Flute stopper research: where does it lead us?

by Francisco Barbosa

The cork stopper developed by Boehm during his intensive research between 1832 and 1847 is still used by most flute makers today. Indeed, it has evolved a lot. It consists of a small piece of cylindrical shape, occupying about 5.2 cm of space between the closed top end of the flute and the bezel through which the flutist blows. This part consists of a cork cylinder, perforated in the center to allow the passage of a screw welded to a small metal disc that serves as the base of the stopper. A piece of cork fills the tube in order to touch its inner walls and hold the stopper plate/disk and screw. A piece of metal (which may be made of gold, silver, platinum, nickel, or copper) is placed at the top, called the crown because of its round shape, which fits over the screw and covers the instrument at its upper end. Thus, the system is simple, efficient and does not damage the flute head tube.

However, the excessive space occupied by the soundproofing material that stopper is made of, contributes to a significant reduction in the resonant ability of the instrument. The cork fills about 3 cm of the stopper’s total space of about 5.2 cm (i.e. more than half of the space), since the more contact it has with the walls of the flute tube, the safer this mechanism will not move. Factors such as sudden changes in air pressure or temperature can cause the stopper to move, affecting the entire tuning of the instrument.

Together with some flute colleagues, we’ve been trying to challenge the use of non-soundproofing materials (instead of cork), as well as reducing the size of the stopper cylinder, which are the solution to get a wider and more resonant sound on the flute. We are starting to use copper because it provides the same weight stability in the balance of the instrument, with less material present in the cylinder. We also used it to improve sound quality, of course. This method is already frequently used by many stopper manufacturers around the world. What we tried was to keep as much free space as possible for resonance, but with both ends of the piece a little heavier, not just because of the weight balance but also because of articulation issues.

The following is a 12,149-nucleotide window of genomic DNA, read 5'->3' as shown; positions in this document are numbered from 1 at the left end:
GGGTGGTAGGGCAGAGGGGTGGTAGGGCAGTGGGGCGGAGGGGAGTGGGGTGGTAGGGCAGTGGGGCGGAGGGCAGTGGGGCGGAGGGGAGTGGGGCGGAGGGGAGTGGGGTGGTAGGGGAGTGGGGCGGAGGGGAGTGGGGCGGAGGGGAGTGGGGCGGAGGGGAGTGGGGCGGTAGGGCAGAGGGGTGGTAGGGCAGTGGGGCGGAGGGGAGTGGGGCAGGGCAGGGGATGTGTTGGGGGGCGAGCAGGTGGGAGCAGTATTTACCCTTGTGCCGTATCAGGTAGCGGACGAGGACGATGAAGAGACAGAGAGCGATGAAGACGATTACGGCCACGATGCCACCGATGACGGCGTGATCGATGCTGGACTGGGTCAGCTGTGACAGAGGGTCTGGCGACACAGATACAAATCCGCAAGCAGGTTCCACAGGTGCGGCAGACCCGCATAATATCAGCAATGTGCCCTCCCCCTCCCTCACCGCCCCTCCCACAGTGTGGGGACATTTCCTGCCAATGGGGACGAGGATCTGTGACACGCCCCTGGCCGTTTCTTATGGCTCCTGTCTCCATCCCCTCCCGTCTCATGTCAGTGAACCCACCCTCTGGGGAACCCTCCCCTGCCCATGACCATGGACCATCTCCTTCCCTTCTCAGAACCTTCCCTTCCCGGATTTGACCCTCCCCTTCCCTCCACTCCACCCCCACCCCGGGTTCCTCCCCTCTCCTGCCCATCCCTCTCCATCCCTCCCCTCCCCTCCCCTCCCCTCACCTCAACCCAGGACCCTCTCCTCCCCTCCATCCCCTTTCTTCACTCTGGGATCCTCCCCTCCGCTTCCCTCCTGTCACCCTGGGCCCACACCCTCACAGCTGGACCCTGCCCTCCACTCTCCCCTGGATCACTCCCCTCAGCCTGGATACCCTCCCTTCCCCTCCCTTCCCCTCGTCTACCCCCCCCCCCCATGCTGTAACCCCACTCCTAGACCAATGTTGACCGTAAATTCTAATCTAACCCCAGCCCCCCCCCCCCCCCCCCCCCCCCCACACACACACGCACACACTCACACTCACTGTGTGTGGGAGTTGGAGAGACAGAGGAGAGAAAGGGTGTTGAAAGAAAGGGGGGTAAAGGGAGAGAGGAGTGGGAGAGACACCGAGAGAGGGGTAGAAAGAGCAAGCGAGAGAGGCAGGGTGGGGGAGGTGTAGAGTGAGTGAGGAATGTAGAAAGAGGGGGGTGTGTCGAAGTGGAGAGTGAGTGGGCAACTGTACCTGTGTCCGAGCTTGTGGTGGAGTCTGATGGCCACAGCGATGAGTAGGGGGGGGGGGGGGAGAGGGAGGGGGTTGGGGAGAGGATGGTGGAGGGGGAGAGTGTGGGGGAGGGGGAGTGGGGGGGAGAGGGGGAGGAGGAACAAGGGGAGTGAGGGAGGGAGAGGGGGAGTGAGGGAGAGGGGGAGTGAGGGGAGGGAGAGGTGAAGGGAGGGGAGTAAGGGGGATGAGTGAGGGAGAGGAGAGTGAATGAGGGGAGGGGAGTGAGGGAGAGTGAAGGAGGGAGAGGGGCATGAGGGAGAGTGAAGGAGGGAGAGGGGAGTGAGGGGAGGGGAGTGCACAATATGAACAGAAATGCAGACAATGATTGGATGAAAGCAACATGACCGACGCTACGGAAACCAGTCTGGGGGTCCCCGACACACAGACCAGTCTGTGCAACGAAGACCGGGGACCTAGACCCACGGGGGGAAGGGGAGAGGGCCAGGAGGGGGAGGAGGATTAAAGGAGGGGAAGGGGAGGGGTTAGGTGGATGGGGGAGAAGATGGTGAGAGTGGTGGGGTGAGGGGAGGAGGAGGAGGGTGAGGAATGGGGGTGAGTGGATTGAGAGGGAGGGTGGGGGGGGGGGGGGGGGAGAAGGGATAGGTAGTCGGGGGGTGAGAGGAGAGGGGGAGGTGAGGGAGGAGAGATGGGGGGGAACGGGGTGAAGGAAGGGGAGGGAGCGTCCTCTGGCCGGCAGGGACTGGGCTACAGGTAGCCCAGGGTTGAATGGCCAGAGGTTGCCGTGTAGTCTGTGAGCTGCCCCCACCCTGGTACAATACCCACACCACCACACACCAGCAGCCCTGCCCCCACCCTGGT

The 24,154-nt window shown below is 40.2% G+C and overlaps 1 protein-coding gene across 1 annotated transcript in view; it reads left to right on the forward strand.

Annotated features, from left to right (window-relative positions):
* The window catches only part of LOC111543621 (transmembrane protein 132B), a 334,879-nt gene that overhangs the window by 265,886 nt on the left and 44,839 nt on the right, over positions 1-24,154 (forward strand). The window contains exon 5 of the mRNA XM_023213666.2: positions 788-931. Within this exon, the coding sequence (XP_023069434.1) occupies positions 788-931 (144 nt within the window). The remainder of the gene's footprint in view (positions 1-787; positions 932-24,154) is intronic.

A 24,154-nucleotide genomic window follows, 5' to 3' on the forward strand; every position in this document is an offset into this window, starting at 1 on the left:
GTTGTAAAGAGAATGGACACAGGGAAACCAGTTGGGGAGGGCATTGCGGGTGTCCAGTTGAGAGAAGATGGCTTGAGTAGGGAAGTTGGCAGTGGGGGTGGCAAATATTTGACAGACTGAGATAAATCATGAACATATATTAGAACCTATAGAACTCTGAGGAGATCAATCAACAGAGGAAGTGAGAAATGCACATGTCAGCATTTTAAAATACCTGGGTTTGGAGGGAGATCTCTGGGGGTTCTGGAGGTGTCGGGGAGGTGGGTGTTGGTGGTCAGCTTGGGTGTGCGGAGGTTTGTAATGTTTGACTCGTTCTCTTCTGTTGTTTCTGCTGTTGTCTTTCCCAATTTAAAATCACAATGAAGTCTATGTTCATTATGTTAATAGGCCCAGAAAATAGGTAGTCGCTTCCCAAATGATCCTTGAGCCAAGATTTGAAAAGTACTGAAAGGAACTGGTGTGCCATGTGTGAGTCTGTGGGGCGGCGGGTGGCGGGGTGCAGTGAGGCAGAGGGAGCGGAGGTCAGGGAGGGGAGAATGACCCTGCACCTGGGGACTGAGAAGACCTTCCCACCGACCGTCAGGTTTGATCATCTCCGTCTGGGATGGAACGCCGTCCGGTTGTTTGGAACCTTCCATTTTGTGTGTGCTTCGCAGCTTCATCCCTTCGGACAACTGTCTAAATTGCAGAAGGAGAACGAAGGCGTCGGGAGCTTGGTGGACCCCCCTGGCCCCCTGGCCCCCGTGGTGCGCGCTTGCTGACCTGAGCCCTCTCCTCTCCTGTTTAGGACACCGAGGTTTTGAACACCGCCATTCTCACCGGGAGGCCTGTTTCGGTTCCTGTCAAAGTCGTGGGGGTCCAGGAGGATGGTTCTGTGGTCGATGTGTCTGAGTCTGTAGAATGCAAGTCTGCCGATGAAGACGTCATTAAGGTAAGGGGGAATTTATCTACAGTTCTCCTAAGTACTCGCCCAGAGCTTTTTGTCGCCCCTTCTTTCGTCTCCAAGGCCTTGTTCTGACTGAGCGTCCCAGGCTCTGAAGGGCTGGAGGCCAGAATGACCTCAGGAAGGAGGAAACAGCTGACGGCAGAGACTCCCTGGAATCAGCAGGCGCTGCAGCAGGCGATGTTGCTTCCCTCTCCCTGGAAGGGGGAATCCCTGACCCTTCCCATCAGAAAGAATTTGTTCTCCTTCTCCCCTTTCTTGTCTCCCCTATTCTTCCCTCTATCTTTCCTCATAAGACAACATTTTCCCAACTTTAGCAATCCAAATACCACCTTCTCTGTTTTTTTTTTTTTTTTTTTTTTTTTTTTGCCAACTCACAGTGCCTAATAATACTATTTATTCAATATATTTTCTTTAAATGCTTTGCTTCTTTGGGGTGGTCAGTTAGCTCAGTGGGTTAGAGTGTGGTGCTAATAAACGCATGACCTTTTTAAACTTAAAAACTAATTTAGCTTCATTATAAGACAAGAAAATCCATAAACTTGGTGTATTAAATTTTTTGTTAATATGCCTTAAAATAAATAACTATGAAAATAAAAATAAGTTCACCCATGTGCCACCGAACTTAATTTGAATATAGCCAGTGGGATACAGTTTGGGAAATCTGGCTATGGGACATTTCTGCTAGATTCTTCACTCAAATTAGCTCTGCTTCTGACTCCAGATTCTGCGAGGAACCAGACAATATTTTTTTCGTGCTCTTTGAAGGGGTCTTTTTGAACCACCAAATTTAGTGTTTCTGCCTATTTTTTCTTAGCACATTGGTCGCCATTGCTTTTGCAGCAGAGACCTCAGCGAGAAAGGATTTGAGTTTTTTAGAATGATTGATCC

Translation on the original graphic:
Amplitude – Amplitud                          
Notas – Musical Notes                       
– D                               
– A
Mi – E 
Stopper de Cortiça – Cork Stopper 
Stopper sem Cortiça – Stopper without Cork

Our main goal was not only to find a more resonant tone, but also to keep it focused and have clear articulation. Of course, this also depends a lot on the flute headjoint and the lip plate model/cut. But while testing on some non-cork stoppers, we realized that “upgrading” the resonance can sometimes lead to an out-of-focus sound, which requires extra effort from the player – not only in order to further focus it, but also to keep it during articulation. With that in mind, we also tried to put a stronger material on the edges of our metal piece (depending on the stopper) so that we can have weight and better balance.

Also, on the copper models, we decided to make a small detail on the inside to make sure it was attached to the 24k gold screw. For gold, we have left the same material for now. Another small change that was made was to replace the commonly used rubber bands with a hard plastic band with a tiny rubber part that touches the tube. With this modification we are adding a little more weight and we are making these little stripes (one on top and one on the bottom) last longer time. Simple elastic bands break easily and do not hold the stopper perfectly. With less rubber material attached to the hard plastic ones, we believe they last longer and hold the stopper better.

Version 1